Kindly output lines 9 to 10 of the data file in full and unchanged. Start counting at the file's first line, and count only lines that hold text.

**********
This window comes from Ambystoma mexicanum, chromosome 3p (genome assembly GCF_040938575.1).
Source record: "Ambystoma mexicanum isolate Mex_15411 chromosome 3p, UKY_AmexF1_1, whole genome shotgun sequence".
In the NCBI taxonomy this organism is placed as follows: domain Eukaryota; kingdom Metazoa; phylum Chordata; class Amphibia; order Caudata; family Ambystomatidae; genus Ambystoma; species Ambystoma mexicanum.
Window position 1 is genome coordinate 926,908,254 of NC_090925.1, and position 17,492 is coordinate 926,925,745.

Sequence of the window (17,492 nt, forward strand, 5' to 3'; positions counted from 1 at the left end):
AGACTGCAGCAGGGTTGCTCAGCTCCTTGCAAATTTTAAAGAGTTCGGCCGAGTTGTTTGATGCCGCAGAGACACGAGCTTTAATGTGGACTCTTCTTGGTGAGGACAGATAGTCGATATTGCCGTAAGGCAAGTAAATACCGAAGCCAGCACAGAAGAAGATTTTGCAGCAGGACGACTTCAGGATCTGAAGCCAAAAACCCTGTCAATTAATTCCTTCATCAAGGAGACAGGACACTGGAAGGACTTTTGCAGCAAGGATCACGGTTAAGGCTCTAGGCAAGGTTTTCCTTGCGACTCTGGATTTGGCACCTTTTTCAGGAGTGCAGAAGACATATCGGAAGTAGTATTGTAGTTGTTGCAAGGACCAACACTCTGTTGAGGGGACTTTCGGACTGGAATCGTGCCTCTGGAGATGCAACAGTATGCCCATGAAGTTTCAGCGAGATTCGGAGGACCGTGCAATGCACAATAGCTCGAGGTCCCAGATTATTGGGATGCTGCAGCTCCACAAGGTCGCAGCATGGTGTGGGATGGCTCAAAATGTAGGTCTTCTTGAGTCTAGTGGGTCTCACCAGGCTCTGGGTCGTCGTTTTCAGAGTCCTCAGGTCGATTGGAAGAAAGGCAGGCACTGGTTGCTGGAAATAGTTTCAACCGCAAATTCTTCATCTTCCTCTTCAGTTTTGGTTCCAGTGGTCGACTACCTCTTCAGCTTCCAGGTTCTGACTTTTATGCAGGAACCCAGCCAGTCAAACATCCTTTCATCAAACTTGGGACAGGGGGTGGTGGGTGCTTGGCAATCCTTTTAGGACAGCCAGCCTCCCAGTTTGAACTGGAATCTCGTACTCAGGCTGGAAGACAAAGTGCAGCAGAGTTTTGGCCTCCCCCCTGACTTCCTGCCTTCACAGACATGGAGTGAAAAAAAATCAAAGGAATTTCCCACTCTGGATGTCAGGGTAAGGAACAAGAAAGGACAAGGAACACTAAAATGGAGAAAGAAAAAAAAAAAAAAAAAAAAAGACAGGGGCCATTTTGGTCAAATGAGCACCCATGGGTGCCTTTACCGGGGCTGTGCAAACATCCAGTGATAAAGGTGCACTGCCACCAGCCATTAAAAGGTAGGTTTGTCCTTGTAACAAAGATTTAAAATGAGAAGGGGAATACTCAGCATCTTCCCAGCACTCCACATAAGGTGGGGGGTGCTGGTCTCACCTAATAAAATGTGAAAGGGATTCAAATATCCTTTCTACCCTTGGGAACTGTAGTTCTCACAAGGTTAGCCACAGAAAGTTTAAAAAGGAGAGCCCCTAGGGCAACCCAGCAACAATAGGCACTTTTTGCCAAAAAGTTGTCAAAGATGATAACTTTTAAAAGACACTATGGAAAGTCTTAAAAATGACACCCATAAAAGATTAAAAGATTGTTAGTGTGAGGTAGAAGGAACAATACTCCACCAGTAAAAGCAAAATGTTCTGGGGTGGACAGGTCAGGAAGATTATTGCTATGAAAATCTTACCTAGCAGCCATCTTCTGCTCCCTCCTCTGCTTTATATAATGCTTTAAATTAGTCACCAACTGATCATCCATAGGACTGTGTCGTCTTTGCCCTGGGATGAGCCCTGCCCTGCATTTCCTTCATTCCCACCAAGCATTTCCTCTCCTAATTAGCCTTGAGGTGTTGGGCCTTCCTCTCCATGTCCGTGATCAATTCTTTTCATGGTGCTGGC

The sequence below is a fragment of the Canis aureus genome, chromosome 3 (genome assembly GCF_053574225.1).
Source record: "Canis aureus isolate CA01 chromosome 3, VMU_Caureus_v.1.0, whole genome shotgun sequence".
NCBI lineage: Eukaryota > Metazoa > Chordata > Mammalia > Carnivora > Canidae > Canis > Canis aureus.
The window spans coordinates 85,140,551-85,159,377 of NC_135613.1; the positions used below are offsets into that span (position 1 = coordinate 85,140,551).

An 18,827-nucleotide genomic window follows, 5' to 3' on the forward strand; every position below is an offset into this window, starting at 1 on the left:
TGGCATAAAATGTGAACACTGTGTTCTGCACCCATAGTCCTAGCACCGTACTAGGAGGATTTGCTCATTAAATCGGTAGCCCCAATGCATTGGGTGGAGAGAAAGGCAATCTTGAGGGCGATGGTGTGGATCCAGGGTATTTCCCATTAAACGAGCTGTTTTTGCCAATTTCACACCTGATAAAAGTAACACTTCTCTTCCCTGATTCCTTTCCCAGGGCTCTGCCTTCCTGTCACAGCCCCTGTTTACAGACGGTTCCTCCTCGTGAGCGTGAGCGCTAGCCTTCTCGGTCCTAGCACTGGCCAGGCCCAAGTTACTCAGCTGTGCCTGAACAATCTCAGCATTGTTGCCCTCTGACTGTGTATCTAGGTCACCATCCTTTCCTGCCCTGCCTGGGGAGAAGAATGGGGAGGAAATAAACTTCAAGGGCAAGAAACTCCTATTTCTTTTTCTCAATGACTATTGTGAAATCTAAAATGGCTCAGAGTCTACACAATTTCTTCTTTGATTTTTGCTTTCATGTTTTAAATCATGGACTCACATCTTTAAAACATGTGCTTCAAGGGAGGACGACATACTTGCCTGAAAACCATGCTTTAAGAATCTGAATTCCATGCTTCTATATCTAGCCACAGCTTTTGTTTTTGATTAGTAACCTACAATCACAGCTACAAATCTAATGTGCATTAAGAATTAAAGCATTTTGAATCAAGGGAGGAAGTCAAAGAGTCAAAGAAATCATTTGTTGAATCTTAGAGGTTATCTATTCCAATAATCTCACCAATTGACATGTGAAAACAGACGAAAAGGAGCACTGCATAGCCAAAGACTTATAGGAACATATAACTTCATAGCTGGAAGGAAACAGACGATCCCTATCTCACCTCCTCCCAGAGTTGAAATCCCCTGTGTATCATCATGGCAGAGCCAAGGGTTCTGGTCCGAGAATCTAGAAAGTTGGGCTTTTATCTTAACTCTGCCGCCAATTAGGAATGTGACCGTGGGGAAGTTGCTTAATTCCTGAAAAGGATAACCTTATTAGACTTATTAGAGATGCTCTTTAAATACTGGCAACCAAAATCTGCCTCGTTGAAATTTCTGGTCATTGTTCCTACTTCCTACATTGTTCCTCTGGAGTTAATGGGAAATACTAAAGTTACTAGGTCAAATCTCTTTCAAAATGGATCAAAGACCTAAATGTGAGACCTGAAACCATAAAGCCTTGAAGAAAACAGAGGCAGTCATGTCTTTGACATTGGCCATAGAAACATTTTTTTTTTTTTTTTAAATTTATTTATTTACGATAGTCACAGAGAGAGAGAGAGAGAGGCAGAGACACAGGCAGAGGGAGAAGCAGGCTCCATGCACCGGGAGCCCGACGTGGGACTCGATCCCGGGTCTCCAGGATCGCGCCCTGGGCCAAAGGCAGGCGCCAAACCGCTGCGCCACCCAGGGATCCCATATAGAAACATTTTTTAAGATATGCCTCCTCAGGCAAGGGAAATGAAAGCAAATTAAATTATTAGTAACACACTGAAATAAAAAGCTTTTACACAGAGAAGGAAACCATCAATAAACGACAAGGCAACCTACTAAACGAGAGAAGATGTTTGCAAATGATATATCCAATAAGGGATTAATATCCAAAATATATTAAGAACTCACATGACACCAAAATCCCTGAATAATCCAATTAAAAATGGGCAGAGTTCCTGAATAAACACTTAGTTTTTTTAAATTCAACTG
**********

NCBI lineage: Eukaryota > Metazoa > Chordata > Mammalia > Carnivora > Canidae > Canis > Canis aureus.
The window spans coordinates 85,140,551-85,159,377 of NC_135613.1; the positions used below are offsets into that span (position 1 = coordinate 85,140,551).